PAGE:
White matter atrophy and lesion formation explain the loss of structural integrity of white matter in aging
Marius de Groot,ab Meike W Vernooij,cd Aad van der Lugt,c M Arfan Ikram,d Gabriel P Krestin,c Albert Hofman,d Monique MB Bretelerd and Wiro J Niessenab
Biomedical Imaging Group Rotterdam, Departments of Radiology & Medical Informatics; c Department of Radiology; d Department of Epidemiology, Erasmus MC University Medical Center, Rotterdam. b Imaging Science & Technology, Faculty of Applied Sciences, Delft University of Technology, Delft.
Introduction The importance of macrostructural white matter changes, including white matter lesions and atrophy, in intact brain functioning is increasingly being recognized. Diffusion tensor imaging (DTI) enables measurement of the microstructural integrity of white matter. Loss of white matter integrity in aging has been reported, but whether this is inherent to the aging process itself or results from specific white matter pathology is unknown. Using DTI in persons aged 60 years and older, we studied whether and how white matter atrophy and white matter lesions related to microstructural integrity in normalappearing white matter and whether this was independent from age.
What is ...? White matter atrophy
low Materials and methods In 832 persons (mean age 67.3 years) from the population-based Rotterdam Study, we derived fractional anisotropy (FA) measurements from DTI scans. FA values of the central voxels in the major white matter tracts of all subjects were projected onto a common white matter skeleton using Tract Based Spatial Statistics , an automated robust mapping technique that prepares data for direct voxelwise comparison. Separately, automated tissue segmentation  identified voxels originating in white matter lesions. These voxels were excluded from the analysis to allow a specific focus on the normalappearing white matter. Statistical analysis was performed with multiple linear regressions, adjusting for age, sex and white matter atrophy or white matter lesion load and corrected for multiple comparisons.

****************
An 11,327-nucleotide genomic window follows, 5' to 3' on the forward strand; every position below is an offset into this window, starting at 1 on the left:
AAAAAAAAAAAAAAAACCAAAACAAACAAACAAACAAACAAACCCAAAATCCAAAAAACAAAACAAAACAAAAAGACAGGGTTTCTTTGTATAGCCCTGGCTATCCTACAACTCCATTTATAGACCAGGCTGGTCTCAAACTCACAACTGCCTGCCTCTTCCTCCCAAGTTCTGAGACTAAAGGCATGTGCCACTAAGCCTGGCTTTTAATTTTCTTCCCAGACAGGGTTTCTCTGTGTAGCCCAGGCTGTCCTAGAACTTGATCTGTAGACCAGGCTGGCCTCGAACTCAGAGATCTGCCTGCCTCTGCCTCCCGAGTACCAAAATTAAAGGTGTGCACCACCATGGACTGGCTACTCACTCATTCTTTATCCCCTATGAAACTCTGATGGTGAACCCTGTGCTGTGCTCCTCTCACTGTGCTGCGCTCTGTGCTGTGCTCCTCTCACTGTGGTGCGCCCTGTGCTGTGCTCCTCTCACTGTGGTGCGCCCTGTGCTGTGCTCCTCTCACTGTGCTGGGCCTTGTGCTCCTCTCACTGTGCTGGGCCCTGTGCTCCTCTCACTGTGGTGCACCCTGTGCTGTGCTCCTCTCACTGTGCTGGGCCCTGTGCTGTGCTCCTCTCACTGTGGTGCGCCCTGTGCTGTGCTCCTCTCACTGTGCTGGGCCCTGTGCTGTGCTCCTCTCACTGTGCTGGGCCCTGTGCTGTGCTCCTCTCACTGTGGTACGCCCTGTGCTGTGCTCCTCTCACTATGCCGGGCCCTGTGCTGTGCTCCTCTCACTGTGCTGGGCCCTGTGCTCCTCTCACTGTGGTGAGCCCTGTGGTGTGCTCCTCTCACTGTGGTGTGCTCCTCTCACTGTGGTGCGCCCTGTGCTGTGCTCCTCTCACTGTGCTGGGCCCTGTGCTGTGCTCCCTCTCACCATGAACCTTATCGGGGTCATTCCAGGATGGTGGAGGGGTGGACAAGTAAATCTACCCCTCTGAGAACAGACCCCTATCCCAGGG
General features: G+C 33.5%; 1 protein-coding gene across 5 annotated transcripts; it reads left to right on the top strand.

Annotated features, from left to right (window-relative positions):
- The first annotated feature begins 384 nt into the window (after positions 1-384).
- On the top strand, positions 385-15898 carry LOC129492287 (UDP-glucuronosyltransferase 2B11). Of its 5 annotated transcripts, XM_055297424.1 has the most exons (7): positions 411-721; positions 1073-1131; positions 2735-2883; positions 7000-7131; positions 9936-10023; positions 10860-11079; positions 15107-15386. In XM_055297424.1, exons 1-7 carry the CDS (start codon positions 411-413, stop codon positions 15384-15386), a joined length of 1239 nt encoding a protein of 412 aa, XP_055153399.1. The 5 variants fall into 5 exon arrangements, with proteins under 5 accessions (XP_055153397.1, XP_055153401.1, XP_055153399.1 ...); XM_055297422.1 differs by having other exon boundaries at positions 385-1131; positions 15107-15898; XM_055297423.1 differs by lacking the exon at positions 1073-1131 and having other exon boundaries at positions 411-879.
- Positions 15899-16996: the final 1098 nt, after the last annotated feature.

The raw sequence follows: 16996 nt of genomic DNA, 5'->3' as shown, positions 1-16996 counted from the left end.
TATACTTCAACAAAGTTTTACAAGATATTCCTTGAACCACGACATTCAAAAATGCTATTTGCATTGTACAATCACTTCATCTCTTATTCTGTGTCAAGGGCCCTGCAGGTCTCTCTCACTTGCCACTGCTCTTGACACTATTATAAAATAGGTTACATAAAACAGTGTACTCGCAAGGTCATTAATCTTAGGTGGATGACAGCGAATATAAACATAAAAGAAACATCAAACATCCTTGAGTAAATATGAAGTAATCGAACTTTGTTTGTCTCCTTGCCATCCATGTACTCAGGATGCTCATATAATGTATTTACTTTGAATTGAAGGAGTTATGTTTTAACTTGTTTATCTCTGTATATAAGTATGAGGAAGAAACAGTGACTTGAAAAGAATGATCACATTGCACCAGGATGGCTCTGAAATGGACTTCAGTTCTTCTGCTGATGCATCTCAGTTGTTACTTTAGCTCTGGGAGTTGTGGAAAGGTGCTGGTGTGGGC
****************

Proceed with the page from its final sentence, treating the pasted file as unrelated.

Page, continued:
figure legend FA images procedure(s)
White matter atrophy is expressed in a scalar value per subject. White matter lesion load
White matter lesion load is expressed in a scalar value per subject.
image(s) Crosswise registration
Determine most typical subject
Create mean FA image
With increasing age, multiple regions showed significant decreases in FA in normal-appearing white matter. However, nearly all of these regional decreases in FA were explained by either white matter atrophy or by white matter lesions as depicted below and in . Both processes were found to be related to distinct brain regions: white matter atrophy was primarily related to FA decrease in the body of the corpus callosum and in the limbic system (cingulate tract and hippocampal region), whilst white matter lesion load related mainly to periventricular integrity loss.
Direction info Map subj. FA on skeleton search ⊥ to track
832 FA datasets mean FA image FA skeleton 832 corresp. skeletons
(per skeleton voxel)
FA per subject
model parameter, e.g. Age
multiple linear regression, per voxel
The white matter skeleton (black) is projected onto the axial MR images. Yellow-to-red colors represent normal-appearing white matter regions with reduced FA in relation to (a) increasing age, adjusted for sex only, (b) global white matter atrophy, adjusted for age, sex and white matter lesions, (c) white matter lesions, adjusted for age, sex and white matter atrophy and (d) increasing age, adjusted for sex, white matter atrophy and white matter lesions.
Conclusions Loss of white matter integrity in aging is primarily explained by atrophy and lesion formation and not by the aging process itself. Furthermore, white matter atrophy and white matter lesion formation relate to loss of integrity in distinct brain regions, indicating the two processes are pathophysiologically different.
 Smith, S.M., M. Jenkinson, H. Johansen-Berg, et al., Tract-based spatial statistics: voxelwise analysis of multisubject diffusion data. Neuroimage, 2006. 31(4): p. 1487-505.  Vrooman, H.A., C.A. Cocosco, F. van der Lijn, et al., Multi-spectral brain tissue segmentation using automatically trained k-Nearest-Neighbor classification. Neuroimage, 2007. 37(1): p. 71-81.  Vernooij, M.W., M. de Groot, A. van der Lugt, et al., White matter atrophy and lesion formation explain the loss of structural integrity of white matter in aging. Neuroimage, in press.